It took the Russian Constitutional Court more than a month to formulate a decision in the case of the Seventh-day Adventist from the Rostov Region Olga Glamozdinova. The hearing took place on October 8, but the court announced the decision on November 14. And this has become very sensational for the modern Russian Federation, where it is customary only to introduce new restrictions on the rights of believers if they do not belong to one of the four “traditional” religious organizations. (The constitution makes no distinction between “traditional” and “non-traditional” believers, guaranteeing everyone the same rights.)
The plot is simple and affects the interests of hundreds of thousands of Russian citizens. Olga Glamozdinova invited her co-religionists to prayer meetings in her apartment building in the village of Vesely. In early 2017, she entered into a free use agreement with the local Adventist community, giving the community the right to hold meetings in this house four hours a week. Rosreestr opposed this, fined Glamozdinov 10 thousand rubles. The courts of general jurisdiction, analyzing this dispute, recognized that the living quarters and the land with it could not be used “inappropriately” – for religious activities.
The logic of the Constitutional Court, which did not agree with the Rosreestr and local courts, turned out to be almost philosophical!
It lies in the fact that human life is not only a material, but also a spiritual phenomenon. This means that the dwelling is designed to meet the spiritual needs of residents, including religious ones. True, there are reservations in the court decision. Residential premises provided by a religious organization should not acquire the characteristic features of a “cult” (such as domes, minarets, etc.) or an administrative building. In this case, the court considers the abuse is already taking place. True, the line here is very thin and, perhaps, it is impossible to determine objectively. If, for example, a mantis official or an oligarch builds an iconostasis with an altar in his house (which is not uncommon today), then should they be considered “characteristic features of a cult object”? The law does not answer this question.
Why does the COP’s decision concern hundreds of thousands of believers? In the twentieth century, Russia experienced the terrible experience of total religious persecution in order to build an atheistic society. Peaks of persecution occur in the twenties and thirties and in the early sixties. Each such period led to the emergence of many “catacomb”, underground religious communities of different faiths, forcing believers out of the legal field. You cannot kill faith by persecution …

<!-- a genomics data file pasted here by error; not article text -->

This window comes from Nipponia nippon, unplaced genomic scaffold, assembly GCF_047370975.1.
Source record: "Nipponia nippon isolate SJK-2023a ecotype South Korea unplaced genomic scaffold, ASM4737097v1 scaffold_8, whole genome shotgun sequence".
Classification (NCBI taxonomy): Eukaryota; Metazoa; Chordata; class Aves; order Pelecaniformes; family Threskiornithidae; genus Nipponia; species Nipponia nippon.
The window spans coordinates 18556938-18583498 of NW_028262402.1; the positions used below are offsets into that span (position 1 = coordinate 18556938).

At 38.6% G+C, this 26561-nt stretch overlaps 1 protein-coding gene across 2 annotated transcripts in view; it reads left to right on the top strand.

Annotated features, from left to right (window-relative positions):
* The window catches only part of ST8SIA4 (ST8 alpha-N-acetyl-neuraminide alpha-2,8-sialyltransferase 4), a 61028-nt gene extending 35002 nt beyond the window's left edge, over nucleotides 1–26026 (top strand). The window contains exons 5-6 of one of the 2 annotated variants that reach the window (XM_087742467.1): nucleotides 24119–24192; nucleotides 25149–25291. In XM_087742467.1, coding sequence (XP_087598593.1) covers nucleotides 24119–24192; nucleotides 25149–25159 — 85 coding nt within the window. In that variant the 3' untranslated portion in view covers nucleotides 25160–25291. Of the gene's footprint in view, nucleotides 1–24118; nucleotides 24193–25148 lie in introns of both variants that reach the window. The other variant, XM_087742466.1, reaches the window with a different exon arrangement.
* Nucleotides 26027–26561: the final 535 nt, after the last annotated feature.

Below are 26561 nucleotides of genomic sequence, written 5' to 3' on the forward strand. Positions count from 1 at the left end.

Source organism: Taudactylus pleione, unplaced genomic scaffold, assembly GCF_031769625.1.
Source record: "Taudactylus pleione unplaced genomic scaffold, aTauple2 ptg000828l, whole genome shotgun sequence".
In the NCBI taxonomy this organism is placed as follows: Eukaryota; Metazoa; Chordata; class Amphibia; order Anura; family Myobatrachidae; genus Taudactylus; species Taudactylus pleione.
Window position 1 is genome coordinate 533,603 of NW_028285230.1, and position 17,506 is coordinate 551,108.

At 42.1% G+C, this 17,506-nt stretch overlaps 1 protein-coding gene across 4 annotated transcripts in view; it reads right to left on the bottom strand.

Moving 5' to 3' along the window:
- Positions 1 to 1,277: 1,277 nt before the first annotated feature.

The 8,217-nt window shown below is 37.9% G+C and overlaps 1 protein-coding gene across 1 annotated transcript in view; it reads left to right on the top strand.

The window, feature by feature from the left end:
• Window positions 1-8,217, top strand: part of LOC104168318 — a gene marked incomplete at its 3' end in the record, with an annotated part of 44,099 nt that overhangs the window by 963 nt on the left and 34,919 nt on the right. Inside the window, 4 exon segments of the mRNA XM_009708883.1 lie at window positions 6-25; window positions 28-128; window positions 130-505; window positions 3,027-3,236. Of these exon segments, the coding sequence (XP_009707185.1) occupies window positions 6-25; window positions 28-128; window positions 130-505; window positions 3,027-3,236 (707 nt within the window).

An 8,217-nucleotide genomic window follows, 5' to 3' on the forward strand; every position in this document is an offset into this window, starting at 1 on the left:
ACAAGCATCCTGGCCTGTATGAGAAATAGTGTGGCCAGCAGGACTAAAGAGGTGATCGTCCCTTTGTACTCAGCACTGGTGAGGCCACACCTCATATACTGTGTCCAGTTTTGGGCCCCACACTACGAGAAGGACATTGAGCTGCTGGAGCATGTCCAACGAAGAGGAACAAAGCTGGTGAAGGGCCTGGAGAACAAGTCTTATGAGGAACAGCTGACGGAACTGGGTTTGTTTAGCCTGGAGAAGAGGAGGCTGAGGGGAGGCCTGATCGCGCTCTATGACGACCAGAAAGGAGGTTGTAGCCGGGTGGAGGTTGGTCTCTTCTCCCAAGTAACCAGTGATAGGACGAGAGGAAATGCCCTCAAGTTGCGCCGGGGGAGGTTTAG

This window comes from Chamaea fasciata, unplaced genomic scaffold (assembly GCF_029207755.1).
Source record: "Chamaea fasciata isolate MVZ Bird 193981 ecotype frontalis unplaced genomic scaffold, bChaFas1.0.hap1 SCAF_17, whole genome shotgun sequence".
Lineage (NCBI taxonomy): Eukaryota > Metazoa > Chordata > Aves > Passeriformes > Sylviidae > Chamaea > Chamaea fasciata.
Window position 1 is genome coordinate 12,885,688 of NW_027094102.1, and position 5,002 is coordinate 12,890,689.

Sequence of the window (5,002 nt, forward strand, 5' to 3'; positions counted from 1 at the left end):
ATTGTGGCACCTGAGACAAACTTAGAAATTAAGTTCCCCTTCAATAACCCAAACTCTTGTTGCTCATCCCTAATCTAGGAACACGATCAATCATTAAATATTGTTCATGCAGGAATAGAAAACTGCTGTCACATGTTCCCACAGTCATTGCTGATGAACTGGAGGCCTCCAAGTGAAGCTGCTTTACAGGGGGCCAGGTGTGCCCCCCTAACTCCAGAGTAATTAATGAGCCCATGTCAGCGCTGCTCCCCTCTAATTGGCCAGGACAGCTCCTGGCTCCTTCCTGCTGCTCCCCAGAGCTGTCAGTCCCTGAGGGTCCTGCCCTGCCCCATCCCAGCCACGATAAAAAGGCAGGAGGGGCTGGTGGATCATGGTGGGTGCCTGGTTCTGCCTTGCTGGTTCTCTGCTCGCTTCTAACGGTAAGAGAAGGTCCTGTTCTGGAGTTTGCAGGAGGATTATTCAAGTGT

By 1939, only about 400 open churches remained in the USSR, mainly “restoration” churches, which were under the full control of the NKVD. At the same time, according to the 1937 census, most Soviet citizens called themselves believers. They prayed at home, sometimes in secret communities, of which there were several thousand. The war changed the picture: in 1943, Stalin re-formed the Moscow Patriarchate, recognizing the only acceptable form of professing the Orthodox faith in the USSR for visiting its churches. The persecution of the “catacombs”, which did not want to recognize the artificial structure, only intensified.
The weak similarity of the repressions of the 1930s was the persecution of Khrushchev in the early 1960s. But they also left a mark in the form of giant Baptist and Adventist fraternities, who decided to abandon Soviet registration. In documents of the Council for Religious Affairs, they were called “supporters.” Hundreds of local churches of these Protestant groups still refuse to register, gather for prayer in private premises and are constantly faced with administrative pressure from the authorities. In the USSR, it was forbidden to categorically register some faiths – first of all, Jehovah’s Witnesses, true Orthodox Christians, Christians, priests, runners and a number of Old Believer consents. Christians of the gospel faith (Pentecostals) began to register only under Brezhnev, in the late 60s.
As recognized by international and Russian human rights organizations (Commission on International Religious Freedom of the USA, Amnesty International, Memorial, etc.).
Today, Russia is experiencing a new wave of religious persecution.
- The same Jehovah’s Witnesses, officially recognized as victims of mass repression and even receiving financial compensation for this, again completely went underground: in 2017, the Supreme Court banned their activities. Their translation of the Bible is listed on the Federal List of Extremist Materials, and its collective reading is considered a criminal offense.
- In Tula, authorities are trying to destroy the prayer house of the Baptist “initiative.”
- In Noginsk near Moscow, they threaten the church of the Orthodox Church of Ukraine.
- In 2015, in Penza, bailiffs destroyed a whole monastery of a truly Orthodox church.
- In 2009-2010, all 11 historical churches of the Russian Orthodox Autonomous Church in Suzdal were selected.
- There are also raids on “illegal” gatherings in private prayers of Muslims, because reluctance to go to the mosque is regarded as a sign of “extremism.”
With such a “religious policy,” accompanied by a sharp decline in the authority of “traditional” religious organizations, primarily the Russian Orthodox Church, the number of house churches and prayer rooms will only grow.
The very type of religiosity in the country is changing: from the demonstrative mass, it becomes a private chamber, an “alternative”.
The degree of independence from power is now directly proportional to the level of prestige of a particular community, especially in the eyes of young people. In this context, the decision of the Constitutional Court is a step towards civil society, its unscrupulous part.